I always love the start of a new year. As usual, I’ve updated my Gallery page to see all the projects I completed over the year. Sometimes years are more productive than others, and last year seems to have had a small lull, but I must remind myself that a lot of that was due to learning Adobe software and such.
As I mentioned last time, I want to bring more painting into my work, so I kept playing with the media I have on hand. I started with just watercolor pencils, to make a simple sky and normal coloring pencils for the silhouette landscape. I topped it off with a sparkly golden paint wash. I was really just getting a feel for how the pencils could layer or interact with each other, or how to add the blotchy look in the watercolors.
I saw that not all my normal coloring pencils were waterproof, as seen in the streaking here, and that was a good lesson. I went on to test all my blacks, pencil and pen, to see how water would or wouldn’t impact them. I now have that cheatsheet handy, if needed. And in a different project that I’ll post about shortly, I learned that these utensils may be waterproof, but not gesso proof. I’ll have to sit down one day and really make a scientific study of my supplies.
Another lesson learned was that I screwed up with my original deer which had been placed on the top of the hill, but rather than being frustrated with a piece “ruined” I covered it up with a large bushy tree and put a deer somewhere else. You can’t let mistakes get you down, or you’ll give up!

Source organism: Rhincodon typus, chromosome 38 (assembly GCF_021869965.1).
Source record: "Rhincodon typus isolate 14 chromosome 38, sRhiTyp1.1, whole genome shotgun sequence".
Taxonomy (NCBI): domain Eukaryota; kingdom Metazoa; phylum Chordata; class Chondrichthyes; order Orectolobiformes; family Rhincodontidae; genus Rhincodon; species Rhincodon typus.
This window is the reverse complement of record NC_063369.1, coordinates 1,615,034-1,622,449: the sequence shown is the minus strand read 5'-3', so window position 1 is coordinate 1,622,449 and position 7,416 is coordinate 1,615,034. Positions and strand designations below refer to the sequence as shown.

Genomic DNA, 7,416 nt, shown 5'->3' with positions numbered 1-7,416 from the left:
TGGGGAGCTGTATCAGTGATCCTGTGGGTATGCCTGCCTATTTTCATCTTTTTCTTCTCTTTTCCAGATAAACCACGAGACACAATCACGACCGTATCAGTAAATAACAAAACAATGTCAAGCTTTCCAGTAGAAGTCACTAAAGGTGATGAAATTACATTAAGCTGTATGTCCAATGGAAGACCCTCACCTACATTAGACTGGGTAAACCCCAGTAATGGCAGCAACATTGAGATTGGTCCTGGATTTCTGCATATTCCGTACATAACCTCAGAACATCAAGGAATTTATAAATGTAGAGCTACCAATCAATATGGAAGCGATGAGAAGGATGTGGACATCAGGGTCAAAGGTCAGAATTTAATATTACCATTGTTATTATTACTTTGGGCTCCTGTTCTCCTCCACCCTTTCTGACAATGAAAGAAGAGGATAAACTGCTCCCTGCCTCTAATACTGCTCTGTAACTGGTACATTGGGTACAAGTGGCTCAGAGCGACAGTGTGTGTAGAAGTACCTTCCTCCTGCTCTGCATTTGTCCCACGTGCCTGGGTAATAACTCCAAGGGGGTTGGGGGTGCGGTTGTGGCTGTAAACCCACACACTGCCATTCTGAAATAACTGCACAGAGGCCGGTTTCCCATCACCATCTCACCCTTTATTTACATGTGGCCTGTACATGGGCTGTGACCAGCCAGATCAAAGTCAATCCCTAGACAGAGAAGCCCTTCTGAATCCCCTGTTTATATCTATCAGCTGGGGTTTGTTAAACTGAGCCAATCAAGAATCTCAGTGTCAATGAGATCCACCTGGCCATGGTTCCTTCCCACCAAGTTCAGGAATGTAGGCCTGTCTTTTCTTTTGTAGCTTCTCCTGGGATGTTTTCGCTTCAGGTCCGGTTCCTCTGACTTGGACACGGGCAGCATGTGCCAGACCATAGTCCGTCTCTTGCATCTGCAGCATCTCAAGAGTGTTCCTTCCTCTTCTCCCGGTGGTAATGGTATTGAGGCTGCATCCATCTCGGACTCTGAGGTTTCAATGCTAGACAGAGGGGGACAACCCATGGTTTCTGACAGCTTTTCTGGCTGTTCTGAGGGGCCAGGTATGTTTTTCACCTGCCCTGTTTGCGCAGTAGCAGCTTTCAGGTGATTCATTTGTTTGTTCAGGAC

Then I went on to see if I could cut out cloud shapes and use them as stencils. That worked ok, and would be better if I used something impervious as the template rather than paper. But this wasn’t meant to be anything more than a technical study. I also wanted to see what would happen with drippy paint, and I used the techniques I saw online, where you paint a path with water for the watery paint to then follow.
Then I went back to the deer idea, since I realized it was important to me to have a deer in that first scene. I have always loved deer, so I was thinking that maybe they should appear more in my work. I used my camera Lucida app mentioned here to quickly sketch out a doe. Then I used small squares of tracing paper to find out what my own style of drawing a deer might look like. This went through a lot of variations (12 I think total). At the end, I saw which parts I kept including – the eyes, ear shape and darkened outlines, her adorable little chin, and the musculature of the jaw.
I also liked how some of the tracings stacked on top looked together – a faded backdrop with a crisp outline on top. A few of my doodles also included a pattern on the forehead. But for my last study, I just used color on the second sheet (tracing paper wrinkles some, but is otherwise fine for watercoloring, I noticed).
Having drawn this deer over and over, 10 times from a trace and twice without looking at it, I was able to draw another deer later at a restaurant with some crayons while we waited for food, and it turned out pretty nicely! I think adults are shamed away from tracing and copying, but it really is a starting point of how practice makes perfect. No one questions the ethics of children doing this, and I think the same freedom should be allowed for adult beginners.